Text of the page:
Van den Broek explains the benefits of the silage and straw this way: “So they can play with it.”

The law requires that veal calves be fed 200 g./day of silage to keep them occupied. Still, van den Broek feeds well beyond the minimum, with 100 g. of straw and 3 kg of maize silage. “It's cheap,” he says, “but it's a lot of work.”

But giving the calves something to do isn't the only evidence of animal rights groups' involvement in the Dutch veal industry. A joint task force meets regularly to develop new regulations. The new law that requires calves to be kept in pens, like the ones van den Broek developed, is another example.

“Everyone knew the new law was coming; it was decided five years ago,” he says. “We have no problems with animal rights groups because we work with them.”

In the past, calves were required to have 1.5 m of living space. Today, 1.8 m is required, and the task force is constantly brainstorming how to improve the industry.

“They would like to have a bigger concentration of veal calves — units of 15,000 calves — and arrange the barns so they can all be put outside,” van den Broek says.

“But, how is it possible to put them all back inside when it begins raining? Besides, if you put 15,000 calves in a field, after one week, it won't be green anymore. This is just not possible in Holland,” he adds, where average costs per hectare are between 40,000 and 45,000 Euros.

One aspect of this “big brother” arrangement is spot checks. On an average of two times during the six months van den Broek has veal calves, a third-party inspector tests the calves' blood and urine to ensure their iron content is at required levels. That inspector also checks for use of growth hormones.

Van den Broek says 99.9% of Dutch veal producers don't use hormones, which have never been allowed in the industry. He says just one slipup in his paperwork, or a bad result on the hormone tests, can mean the loss of all his subsidies, which average about 250,000 to 300,000 Euros/year.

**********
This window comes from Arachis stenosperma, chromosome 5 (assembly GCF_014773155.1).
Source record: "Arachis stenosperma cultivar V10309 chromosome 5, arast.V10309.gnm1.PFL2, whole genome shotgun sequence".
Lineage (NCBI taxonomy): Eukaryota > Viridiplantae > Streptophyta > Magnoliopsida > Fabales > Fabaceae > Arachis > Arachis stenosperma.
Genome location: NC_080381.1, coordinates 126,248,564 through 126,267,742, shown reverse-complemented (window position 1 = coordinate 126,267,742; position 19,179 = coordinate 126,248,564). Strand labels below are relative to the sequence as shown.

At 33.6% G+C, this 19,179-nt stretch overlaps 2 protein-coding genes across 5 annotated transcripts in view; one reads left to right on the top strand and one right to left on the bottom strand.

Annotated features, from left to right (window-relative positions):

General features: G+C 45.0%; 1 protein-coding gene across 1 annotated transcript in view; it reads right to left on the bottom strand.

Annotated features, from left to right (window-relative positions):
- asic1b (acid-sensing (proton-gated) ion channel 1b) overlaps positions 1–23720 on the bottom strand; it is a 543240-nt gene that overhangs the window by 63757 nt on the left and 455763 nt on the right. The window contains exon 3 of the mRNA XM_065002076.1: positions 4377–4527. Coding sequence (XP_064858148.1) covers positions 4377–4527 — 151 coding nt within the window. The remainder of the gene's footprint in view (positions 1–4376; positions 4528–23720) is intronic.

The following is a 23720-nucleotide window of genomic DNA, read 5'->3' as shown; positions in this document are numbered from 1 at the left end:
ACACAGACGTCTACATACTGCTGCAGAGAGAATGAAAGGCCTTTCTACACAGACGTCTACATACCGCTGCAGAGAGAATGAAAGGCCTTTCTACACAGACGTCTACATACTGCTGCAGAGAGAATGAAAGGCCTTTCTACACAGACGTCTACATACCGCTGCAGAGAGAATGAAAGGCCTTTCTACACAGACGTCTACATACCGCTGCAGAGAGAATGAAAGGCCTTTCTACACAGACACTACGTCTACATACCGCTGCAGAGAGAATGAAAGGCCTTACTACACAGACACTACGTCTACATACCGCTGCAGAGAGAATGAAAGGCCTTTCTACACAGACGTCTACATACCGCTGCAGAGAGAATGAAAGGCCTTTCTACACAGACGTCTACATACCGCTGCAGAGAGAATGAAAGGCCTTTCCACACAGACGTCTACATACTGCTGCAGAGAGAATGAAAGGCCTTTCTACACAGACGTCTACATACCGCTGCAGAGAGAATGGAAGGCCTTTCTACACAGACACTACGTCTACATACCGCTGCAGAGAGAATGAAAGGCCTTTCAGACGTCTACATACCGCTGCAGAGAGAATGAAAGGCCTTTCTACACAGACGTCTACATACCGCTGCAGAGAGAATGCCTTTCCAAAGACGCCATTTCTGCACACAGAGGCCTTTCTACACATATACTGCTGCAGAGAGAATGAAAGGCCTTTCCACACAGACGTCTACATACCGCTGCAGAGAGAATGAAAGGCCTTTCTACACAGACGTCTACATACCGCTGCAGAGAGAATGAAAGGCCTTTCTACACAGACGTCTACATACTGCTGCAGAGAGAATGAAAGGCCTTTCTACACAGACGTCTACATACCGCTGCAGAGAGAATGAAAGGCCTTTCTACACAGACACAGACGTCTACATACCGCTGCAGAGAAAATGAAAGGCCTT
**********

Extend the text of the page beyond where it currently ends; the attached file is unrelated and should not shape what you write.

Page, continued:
Subsidies and third-party oversight aside, however, van den Broek's system may be one way to keep veal a viable industry in the eyes of consumers, on both sides of the Atlantic. A farm in Brazil, for instance, based on van den Broek's group rearing experiences, begins this year after three years of development. The format could move north soon.

“When America starts with this kind of thing, and when people can see how they do it, then they will all work together,” van den Broek says. “They will see it's a nice piece of meat.”

Meghan Sapp is an American agricultural journalist from California who currently lives and writes about agriculture from her base in Brussels, Belgium.

Consumers Will Exert Pressure

Animal handling and behaviorist Temple Grandin says that government mandates on livestock handling aren't likely to happen in the U.S. That pressure will come, and already has, from U.S. protein consumers.

The Colorado State University associate professor says the supplier audits required by McDonald's, Burger King and Wendy's hamburger chains are one example.

“These firms already audit eggs and chickens back to the farm to make sure their suppliers meet their handling guidelines, so do some casual-style restaurants. And they're doing it due to consumer pressure not governmental regulation like in the European Union,” Grandin says.

She believes beef production will be the last livestock sector to audit back to the farm due to its segmentation. Grandin says good handling is a win-win situation for producers and animals, a lesson that packing plants have learned and feedlots are increasingly embracing.

Grandin says she recently conducted handling seminars at 25 U.S. feed yards. “With just a little training, we were able to move 98% of the cattle quietly in and out of a squeeze chute,” she says.

For more info on quiet handling techniques, as well as scoring for animal handling, go to